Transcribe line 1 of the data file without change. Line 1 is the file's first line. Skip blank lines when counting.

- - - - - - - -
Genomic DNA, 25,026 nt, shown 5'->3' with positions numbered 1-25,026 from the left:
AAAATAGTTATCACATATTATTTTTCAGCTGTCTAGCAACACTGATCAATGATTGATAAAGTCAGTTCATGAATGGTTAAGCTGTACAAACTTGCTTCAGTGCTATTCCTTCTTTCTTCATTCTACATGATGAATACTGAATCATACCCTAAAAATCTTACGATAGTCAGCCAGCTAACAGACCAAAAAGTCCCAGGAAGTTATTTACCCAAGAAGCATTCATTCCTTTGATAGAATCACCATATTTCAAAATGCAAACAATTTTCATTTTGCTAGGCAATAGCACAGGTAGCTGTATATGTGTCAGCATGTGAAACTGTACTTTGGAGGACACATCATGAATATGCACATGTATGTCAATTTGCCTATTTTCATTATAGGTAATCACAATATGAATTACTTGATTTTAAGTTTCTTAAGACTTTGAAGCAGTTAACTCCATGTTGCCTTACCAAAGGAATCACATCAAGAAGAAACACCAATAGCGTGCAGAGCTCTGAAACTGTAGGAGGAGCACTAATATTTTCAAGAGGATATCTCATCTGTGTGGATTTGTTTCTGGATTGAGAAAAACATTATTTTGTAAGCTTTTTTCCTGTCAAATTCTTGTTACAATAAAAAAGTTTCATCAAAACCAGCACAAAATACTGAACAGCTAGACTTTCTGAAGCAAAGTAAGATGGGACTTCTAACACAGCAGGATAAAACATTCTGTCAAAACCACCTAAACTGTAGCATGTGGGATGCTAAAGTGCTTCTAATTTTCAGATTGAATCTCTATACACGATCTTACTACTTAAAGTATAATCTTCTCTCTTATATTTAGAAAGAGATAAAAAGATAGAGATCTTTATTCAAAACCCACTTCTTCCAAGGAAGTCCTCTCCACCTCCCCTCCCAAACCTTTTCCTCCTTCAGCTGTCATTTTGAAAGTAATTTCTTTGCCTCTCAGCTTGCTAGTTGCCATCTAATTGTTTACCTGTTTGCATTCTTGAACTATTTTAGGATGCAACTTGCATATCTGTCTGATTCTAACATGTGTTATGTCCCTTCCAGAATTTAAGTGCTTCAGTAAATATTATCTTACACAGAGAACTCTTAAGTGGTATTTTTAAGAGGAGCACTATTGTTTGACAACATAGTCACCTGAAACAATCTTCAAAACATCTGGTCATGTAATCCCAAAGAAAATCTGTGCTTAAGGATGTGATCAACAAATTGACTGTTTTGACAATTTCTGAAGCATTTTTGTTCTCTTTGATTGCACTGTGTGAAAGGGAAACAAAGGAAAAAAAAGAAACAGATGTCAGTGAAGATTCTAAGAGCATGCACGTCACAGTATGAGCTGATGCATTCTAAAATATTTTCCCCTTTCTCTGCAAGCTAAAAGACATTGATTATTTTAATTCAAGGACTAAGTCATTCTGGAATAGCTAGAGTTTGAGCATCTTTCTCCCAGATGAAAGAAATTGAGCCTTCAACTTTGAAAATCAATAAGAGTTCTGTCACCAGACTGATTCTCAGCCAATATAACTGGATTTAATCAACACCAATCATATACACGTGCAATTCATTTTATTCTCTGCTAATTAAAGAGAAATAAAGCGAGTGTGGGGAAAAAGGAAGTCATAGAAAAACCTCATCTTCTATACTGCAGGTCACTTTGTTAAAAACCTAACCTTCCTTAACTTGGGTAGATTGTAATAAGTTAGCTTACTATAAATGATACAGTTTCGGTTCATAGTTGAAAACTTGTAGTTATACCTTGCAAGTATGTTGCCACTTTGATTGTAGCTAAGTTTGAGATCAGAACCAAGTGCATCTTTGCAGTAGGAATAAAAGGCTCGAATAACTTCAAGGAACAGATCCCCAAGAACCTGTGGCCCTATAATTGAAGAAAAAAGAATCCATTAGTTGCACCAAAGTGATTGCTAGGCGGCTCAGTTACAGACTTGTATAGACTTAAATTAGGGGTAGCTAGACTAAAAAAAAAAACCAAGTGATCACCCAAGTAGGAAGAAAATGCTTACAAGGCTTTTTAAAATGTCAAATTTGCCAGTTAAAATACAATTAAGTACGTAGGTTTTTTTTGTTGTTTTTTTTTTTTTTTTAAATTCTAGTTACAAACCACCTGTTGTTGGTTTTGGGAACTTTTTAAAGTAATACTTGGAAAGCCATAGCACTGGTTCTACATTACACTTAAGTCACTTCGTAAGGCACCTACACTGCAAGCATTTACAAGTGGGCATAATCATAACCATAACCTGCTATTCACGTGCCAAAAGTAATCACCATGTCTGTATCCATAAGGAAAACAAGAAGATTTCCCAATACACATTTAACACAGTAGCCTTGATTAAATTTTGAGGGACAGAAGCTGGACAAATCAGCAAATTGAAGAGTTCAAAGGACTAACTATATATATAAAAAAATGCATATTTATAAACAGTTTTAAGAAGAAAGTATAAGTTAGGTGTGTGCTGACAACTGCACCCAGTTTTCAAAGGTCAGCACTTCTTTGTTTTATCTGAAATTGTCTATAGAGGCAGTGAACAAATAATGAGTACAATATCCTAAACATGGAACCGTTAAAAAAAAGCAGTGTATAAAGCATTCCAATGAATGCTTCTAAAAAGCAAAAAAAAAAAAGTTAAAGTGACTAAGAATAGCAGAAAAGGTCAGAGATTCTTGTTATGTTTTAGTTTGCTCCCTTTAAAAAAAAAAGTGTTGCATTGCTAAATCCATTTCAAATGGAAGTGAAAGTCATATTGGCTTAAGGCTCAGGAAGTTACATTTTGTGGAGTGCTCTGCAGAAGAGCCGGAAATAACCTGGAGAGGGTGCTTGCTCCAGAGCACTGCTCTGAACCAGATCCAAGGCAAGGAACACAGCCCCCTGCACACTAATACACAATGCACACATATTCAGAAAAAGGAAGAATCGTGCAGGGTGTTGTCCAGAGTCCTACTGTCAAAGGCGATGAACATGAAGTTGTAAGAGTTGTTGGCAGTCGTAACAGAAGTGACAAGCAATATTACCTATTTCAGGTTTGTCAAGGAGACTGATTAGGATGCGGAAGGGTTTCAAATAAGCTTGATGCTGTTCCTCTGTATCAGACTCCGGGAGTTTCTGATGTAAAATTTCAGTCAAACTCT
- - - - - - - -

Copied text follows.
Genomic DNA, 25,026 nt, shown 5'->3' with positions numbered 1-25,026 from the left: